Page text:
2. The orange lighted trees next to the Assembly Hall.
3. Not having to eat free hot dogs and sodas and getting a sort of real meal instead.
4. Singing with my kids.
5. Wearing my spy coat.
6. Going to Gourmandise and buying a Peach and a Sable Citron.
7. Telling Captain America that the reason it's called Energy Solutions Arena instead of the Delta Center is because Energy Solutions wanted some good PR and bought the arena so they could try to put in people's minds another association with their company name besides the fact that they truck nuclear waste into Utah against our wishes.
8. Having fun even if I did think it was kind of a stupid idea.
Saturday, December 19, 2009
Oh, I forgot to say--I always switch the station when that LAME "Fireflies" song comes on, so I don't know the lyrics, but the other day I was going through the rotation and heard some of the song, and did you know there's a part where he says he'll get a thousand hugs from ten thousand lightning bugs? DID YOU? Did you know that the lyrics to that song have the power to make your TESTICLES RETRACT?
I HATE THAT SONG. So much more than I thought possible. I knew it was sucky, but then? BAM, second encore! WHAT A TERRIBLE SONG THIS IS WHAT IS WRONG WITH AMERICA.
Listen to this: I have an idea for an ice cream flavor, and you can go ahead and steal it if you want, but just pay me royalties every time you make it. It's called Chocolate Chimp. Hear me out--there are no monkeys. There are little bits of cookie, with possibly a fudgey swirl or something, and either a light banana flavor to the ice cream, or maybe a banana custard swirl . . . I'm not sure yet what the final product will look like exactly, but the flavors present are chocolate, vanilla, banana, and cookie (which I realize is not a flavor shut up).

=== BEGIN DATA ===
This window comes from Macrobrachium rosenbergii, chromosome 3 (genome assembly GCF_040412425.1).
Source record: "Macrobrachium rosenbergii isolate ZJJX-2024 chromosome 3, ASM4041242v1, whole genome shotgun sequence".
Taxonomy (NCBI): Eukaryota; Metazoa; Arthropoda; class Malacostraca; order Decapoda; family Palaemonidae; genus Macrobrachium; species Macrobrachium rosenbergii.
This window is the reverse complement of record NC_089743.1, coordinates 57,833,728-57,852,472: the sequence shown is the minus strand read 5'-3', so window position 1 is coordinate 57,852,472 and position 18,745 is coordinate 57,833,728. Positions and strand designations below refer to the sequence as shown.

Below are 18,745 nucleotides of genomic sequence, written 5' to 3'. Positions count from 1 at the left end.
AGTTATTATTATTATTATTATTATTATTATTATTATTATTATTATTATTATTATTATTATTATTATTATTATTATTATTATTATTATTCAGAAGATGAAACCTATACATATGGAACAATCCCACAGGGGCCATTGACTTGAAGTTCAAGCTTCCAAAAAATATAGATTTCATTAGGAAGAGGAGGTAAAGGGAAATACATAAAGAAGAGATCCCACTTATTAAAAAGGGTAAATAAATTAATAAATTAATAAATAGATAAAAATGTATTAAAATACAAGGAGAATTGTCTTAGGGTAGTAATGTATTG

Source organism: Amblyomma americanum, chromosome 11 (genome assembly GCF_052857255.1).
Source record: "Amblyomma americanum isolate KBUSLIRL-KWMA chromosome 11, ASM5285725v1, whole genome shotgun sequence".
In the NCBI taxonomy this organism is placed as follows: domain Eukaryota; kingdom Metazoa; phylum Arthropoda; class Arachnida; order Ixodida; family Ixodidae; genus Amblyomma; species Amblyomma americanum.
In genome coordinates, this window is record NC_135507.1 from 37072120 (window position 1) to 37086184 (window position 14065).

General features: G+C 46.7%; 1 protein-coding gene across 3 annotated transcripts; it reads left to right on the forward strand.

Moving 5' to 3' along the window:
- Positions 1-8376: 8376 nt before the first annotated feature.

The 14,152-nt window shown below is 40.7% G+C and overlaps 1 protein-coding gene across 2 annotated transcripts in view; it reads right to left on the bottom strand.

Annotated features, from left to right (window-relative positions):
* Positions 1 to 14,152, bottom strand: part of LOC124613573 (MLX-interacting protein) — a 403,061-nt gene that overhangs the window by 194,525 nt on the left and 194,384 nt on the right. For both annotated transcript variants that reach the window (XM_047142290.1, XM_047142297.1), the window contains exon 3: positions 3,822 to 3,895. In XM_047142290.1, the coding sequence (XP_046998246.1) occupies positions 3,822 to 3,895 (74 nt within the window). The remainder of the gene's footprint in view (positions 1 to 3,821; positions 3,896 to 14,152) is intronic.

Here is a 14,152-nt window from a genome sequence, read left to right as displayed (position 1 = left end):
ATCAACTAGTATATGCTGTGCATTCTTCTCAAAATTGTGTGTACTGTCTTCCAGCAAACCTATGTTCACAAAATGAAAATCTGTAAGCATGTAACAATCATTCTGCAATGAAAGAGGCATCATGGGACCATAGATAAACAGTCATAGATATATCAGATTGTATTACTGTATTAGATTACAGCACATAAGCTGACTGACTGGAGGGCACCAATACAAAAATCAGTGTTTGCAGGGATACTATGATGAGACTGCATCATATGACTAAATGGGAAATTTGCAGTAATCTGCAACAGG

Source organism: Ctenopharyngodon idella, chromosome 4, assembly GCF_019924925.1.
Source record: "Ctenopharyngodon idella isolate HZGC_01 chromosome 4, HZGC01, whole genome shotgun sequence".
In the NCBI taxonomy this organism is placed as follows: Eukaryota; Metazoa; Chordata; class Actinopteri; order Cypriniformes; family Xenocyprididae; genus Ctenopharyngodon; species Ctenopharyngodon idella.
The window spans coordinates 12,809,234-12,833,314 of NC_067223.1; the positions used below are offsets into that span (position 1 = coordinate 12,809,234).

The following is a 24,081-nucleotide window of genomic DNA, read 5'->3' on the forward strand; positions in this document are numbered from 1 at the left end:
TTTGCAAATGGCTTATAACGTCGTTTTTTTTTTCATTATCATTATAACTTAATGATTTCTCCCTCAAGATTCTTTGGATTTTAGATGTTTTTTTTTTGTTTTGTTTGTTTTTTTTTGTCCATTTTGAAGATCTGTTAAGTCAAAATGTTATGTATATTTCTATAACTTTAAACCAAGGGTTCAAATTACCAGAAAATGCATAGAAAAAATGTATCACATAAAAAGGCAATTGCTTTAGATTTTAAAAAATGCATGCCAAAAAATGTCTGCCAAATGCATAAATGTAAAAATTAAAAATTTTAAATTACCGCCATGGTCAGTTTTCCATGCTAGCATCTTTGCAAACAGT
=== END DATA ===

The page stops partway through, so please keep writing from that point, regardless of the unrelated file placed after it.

There may also be a variation called Oatmeal Chocolate Chimp, but I'll work on that later. Am I a genius or crazy? Or a CRAZY GENIUS?
Thursday, December 17, 2009
I've already made it into something that's not Gouda, I fear, because the milk was getting too cold while it was ripening, so I turned up the heat on the roaster oven, but then my piano student got here and I forgot about it until the milk was at 108* instead of 90*, whoops. But it will be an interesting experiment all the same.
I'm nervous. It's so long to wait before you know if you're an idiot or not. I'll brine them when I get home tonight. It will be cheese of some kind, I am sure, but I don't know that it will be especially tasty.